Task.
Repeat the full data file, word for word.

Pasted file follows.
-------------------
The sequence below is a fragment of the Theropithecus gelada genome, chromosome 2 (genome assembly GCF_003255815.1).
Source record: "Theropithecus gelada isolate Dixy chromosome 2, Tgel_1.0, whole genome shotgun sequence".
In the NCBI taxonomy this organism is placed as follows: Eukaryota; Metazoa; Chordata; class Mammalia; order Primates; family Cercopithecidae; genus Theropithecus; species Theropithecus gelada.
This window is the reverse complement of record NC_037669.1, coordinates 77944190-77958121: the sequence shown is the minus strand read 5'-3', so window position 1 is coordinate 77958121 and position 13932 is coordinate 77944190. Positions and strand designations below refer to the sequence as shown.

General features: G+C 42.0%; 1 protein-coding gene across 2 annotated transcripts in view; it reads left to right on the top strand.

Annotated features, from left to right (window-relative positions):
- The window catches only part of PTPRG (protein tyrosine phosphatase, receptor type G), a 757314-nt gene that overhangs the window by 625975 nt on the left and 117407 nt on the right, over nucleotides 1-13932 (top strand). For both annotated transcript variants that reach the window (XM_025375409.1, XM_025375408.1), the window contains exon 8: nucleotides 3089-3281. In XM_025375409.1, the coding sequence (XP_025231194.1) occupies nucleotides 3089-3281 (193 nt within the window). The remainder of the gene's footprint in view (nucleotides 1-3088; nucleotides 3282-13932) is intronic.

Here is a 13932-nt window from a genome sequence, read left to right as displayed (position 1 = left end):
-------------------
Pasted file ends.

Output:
The sequence below is a fragment of the Theropithecus gelada genome, chromosome 2 (genome assembly GCF_003255815.1).
Source record: "Theropithecus gelada isolate Dixy chromosome 2, Tgel_1.0, whole genome shotgun sequence".
In the NCBI taxonomy this organism is placed as follows: Eukaryota; Metazoa; Chordata; class Mammalia; order Primates; family Cercopithecidae; genus Theropithecus; species Theropithecus gelada.
This window is the reverse complement of record NC_037669.1, coordinates 77944190-77958121: the sequence shown is the minus strand read 5'-3', so window position 1 is coordinate 77958121 and position 13932 is coordinate 77944190. Positions and strand designations below refer to the sequence as shown.

General features: G+C 42.0%; 1 protein-coding gene across 2 annotated transcripts in view; it reads left to right on the top strand.

Annotated features, from left to right (window-relative positions):
- The window catches only part of PTPRG (protein tyrosine phosphatase, receptor type G), a 757314-nt gene that overhangs the window by 625975 nt on the left and 117407 nt on the right, over nucleotides 1-13932 (top strand). For both annotated transcript variants that reach the window (XM_025375409.1, XM_025375408.1), the window contains exon 8: nucleotides 3089-3281. In XM_025375409.1, the coding sequence (XP_025231194.1) occupies nucleotides 3089-3281 (193 nt within the window). The remainder of the gene's footprint in view (nucleotides 1-3088; nucleotides 3282-13932) is intronic.

Here is a 13932-nt window from a genome sequence, read left to right as displayed (position 1 = left end):